I’m about halfway through If I Can’t Have You: Susan Powell, Her Mysterious Disappearance and the Murder of Her Children by Gregg Olsen and Rebecca Morris. And holy wow, Josh was an absolute louse. I don’t understand why Susan stayed with him as long as she did. For that matter I don’t understand why she married him.
I don’t really get why people — mostly women but men also — attach themselves to dirt bags. I’m not talking about in the sense that the person doesn’t make a lot of money, or isn’t very educated, or isn’t good looking or smart. Most people like that are perfectly decent human beings. I mean “dirt bag” in the sense that the person treats their partner badly. (They are often in trouble with the law and/or involved in drugs also.) Why would anyone want to be romantically involved with such a person? Especially Susan, who seems to have had it straight regarding so many other aspects of her life.
I don’t get it.
Josh strikes me as an “eraser.” I read a book about eraser killers, basically men who not only murder their wives but try to wipe out every memory of them. Josh didn’t act concerned after Susan’s disappearance, he published a website telling lies about her, he moved away shortly after she vanished, etc. And ultimately, he erased the biggest imprint she made: their children.
According to the Susan Cox Powell Foundation, true crime authors Gregg Olsen and Rebecca Morris will be “launching” their book about the Powell case on Friday at the Puyallup Public Library. The book is called If I Can’t Have You: Susan Powell, Her Mysterious Disappearance, and the Murder of Her Children. It came out a week ago.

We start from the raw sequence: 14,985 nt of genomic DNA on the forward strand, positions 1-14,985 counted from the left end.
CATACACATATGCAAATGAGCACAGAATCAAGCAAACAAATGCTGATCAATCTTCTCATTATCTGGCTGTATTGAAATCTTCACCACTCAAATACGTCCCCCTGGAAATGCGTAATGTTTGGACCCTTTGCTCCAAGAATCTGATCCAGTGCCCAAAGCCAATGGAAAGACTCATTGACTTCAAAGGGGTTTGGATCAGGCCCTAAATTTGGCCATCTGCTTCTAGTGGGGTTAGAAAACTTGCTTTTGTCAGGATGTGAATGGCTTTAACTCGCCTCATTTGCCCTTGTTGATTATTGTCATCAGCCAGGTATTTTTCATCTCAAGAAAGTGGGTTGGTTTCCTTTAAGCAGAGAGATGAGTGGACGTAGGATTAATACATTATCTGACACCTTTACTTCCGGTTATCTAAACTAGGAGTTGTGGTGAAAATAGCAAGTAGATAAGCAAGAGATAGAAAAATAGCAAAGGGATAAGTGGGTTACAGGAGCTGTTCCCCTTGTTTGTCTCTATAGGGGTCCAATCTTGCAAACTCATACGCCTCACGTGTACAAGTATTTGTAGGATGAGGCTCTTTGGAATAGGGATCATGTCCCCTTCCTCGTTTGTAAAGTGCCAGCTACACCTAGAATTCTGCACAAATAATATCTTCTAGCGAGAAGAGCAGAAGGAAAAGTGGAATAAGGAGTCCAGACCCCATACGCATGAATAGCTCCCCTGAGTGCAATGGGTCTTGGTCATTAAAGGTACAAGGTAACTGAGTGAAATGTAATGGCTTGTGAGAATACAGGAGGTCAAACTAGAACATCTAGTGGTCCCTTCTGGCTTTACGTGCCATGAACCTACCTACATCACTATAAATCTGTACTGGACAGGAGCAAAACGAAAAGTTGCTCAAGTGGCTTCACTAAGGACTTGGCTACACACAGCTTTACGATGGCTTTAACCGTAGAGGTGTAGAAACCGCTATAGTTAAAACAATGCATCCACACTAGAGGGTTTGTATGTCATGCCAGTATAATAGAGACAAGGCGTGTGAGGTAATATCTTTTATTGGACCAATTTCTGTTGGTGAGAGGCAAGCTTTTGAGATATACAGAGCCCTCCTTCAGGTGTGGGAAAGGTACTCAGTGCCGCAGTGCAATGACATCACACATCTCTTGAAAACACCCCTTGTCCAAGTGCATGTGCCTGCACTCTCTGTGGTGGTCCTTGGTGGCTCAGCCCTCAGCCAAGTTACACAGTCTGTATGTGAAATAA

I hadn’t heard of this book. But I’ve placed a hold for it at the library.
Steve Powell, child pornographer, voyeur, all-around creep and the father-in-law of Susan Powell, is getting released from prison this weekend:
The Washington State Department of Corrections has approved Powell’s plan to live in a privately owned residence in Tacoma, where he will be supervised by a community corrections officer who is part of a specialized sex-crime unit.
Powell will be required to wear a GPS locator for at least the first 30 days of his community supervision, the department said in a news release issued Monday. He also will be required to attend a sex-offender treatment program. Other conditions of his release include checking in at least twice a month with his community corrections officer and getting permission before leaving Pierce County. A community corrections officer also will make multiple unannounced checks on Powell each month.
And from this article:
The girls he took pictures of were awarded $1.8 million in a civil judgment that Powell didn’t contest until after the court’s ruling was final. In December, a judge ordered the Pierce County Sheriff’s Office to sell Powell’s largest non-exempt asset, his house at 18615 94th Ave. Court East in Puyallup, to start paying off his debt.